Breakfast with: Steve Ellis

Oct 2019 Breakfast with: Steve Ellis

By Derek Mead

This is a short story about the London-based pop and soul group formed in 1966 and active until 1971.

There were five appearances in the UK Singles Chart with Everlasting Love reaching UK No.1 for two weeks with 12 weeks in the UK Top 40 and in the Top 10 in seven other countries, with sales to date of more than 10 million.

The single has become a perpetual classic. In the five active years, there was much musical intensity, with many well- known names becoming involved mainly around vocalist Steve Ellis.

In addition to Everlasting Love, there were four additional appearances in the UK Top 40 – Rainbow Valley UK No.5 – A Day without Love UK No.6 – One Road UK No.16 – and Bringing on Back the Good Times UK No.9.

The last recording could well have out-sold Everlasting Love and occupied UK No.1, had it been released earlier.

The group’s first single She Smiled Sweetly by Mick Jagger and Keith Richards on Decca was unsuccessful but was followed by Everlasting Love on CBS, originally destined for Marmalade who declined.

The B-side of the group’s UK No.1 was a cover of Gone Are the Songs of Yesterday by Phillip Goodhand-Tait, who progressed to other songs for the group.

Steve Ellis sang with a style similar to Sreve Marriott of the Small Faces, so backing for this B-side was a soul sound. There was controversy over the use of session musicians, and the studio sound – with arrangement by Keith Mansfield – was used with Steve Ellis the one group member involved.

Four female backing singers were Kiki Dee – Madeline Bell – Lesley Duncan and Kay Garner of The Ladybirds.

Later came five other releases that did not enter the UK Top 40 – Baby I Know – Lincoln County – Speak of Peace Sing of Joy- Wake me I Am Dreaming – Help.

Baby I Know was a totally different sound from the usual anthems and was designed for the Christmas charts but failed because of severe competition. The album The Everlasting Love Affair followed in December 1968.

The group did not appreciate being called ‘teen idols’ – being admired by young female fans and disliked by teenage males – being called a ‘pop group’ – being unable to hear on stage through screaming.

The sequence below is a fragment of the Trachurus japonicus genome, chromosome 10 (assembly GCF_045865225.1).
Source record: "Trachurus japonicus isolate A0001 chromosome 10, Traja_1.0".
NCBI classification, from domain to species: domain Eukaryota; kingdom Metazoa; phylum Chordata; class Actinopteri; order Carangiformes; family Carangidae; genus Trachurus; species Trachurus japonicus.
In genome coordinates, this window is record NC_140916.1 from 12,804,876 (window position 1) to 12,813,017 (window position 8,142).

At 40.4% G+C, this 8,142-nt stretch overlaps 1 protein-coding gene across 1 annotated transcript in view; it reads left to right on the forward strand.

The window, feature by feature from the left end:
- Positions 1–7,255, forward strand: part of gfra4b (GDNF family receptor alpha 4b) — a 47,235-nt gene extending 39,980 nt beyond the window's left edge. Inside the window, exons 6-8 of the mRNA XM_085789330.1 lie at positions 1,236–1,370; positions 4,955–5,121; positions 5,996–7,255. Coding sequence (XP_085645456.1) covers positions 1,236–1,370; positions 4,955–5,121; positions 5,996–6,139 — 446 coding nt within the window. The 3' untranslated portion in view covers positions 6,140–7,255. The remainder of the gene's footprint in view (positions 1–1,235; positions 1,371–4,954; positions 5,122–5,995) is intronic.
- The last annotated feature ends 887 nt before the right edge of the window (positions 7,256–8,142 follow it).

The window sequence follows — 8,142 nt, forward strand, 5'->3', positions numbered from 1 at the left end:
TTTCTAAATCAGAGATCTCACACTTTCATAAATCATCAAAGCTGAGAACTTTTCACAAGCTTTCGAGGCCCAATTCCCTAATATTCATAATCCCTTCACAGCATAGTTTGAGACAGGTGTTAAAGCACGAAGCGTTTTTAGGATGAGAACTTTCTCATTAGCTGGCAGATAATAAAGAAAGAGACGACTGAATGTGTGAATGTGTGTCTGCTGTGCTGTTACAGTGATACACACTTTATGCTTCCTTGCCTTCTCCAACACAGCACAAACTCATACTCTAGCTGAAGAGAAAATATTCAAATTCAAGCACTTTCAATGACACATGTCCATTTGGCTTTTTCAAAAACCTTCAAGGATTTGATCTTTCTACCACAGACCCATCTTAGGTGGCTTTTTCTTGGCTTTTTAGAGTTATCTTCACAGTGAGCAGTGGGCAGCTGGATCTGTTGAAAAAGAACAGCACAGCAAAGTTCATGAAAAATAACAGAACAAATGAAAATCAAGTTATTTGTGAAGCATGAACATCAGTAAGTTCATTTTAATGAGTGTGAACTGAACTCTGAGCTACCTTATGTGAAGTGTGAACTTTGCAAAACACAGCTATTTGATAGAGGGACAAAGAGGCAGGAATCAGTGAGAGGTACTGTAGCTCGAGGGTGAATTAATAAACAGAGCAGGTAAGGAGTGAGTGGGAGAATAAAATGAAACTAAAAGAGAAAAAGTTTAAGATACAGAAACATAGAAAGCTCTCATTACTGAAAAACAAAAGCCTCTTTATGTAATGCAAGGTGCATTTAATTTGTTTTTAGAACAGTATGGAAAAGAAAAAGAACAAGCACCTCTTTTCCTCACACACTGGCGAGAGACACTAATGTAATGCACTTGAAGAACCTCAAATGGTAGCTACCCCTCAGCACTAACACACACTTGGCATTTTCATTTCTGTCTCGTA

A-sides behind the Steve Ellis vocals had orchestral and brass backing, but the B-sides were composed and played by group members.

So Steve Ellis departed in December, 1969, for a solo career, and because nothing was happening in America. The remaining group continued with a new vocalist August Eadon or Gus Yeadon but releases never succeeded.

In their five years of activity in the late 1960s, they had produced superb singles and played exceptional music among the top UK acts, but there were no EP releases and nothing going forward.

The group has since revived for cabaret, often without original members, and Steve Ellis performs live with Steve Ellis’s Love Affair.

Three compilation CDs were also released – Everlasting Hits in 1991 – The Best of the Good Times in 2001 – Singles A and B in 2002, including six solo tracks recorded by Steve Ellis. As recently as 2013, he had brief outings with New Amen Comer, and in 2015, performed an album with Paul Weller and Roger Daltrey titled The Best of Days.

Even more recently, in April 2018, Steve released an album Boom Bang Twang with CBS/Sony, a mix of new songs and clever covers, including two titles Don’t Let The Sun Catch You Crying and Cry Me a River. The album was released to coincide with the 50th anniversary of UK No.1 Everlasting Love on February 6,1968, and entertains with soul, rock, rhythm and blues, reggae and pop.

(See the official homepage of Steve Ellis www.steveellis.co.uk to order.)

Steve is also touring extensively this autumn, September to December – see the Sixties Gold itinerary on the back page of Beat, including Hermans Hermits, The Merseybeats, Wayne Fontana and the Mindbenders, Marmalade, and of course, Steve Ellis.

It is interesting to note what the official website homepage of Steve Ellis says about himself.

‘Iconic Mod- Soul Vocalist with 1960s chart-toppers Love Affair. Acknowledged as having one of the best soul-rock voices in the business.
‘With their sharp Mod looks and with national TV appearances Love Affair found themselves enjoying the kind of exposure and adulation offered to the likes of The Beatles and Rolling Stones. He toured and once again found himself being cited as a Mod hero to a new generation of fans while retaining the support and respect of his own musical peers. Steve Ellis has come full circle.’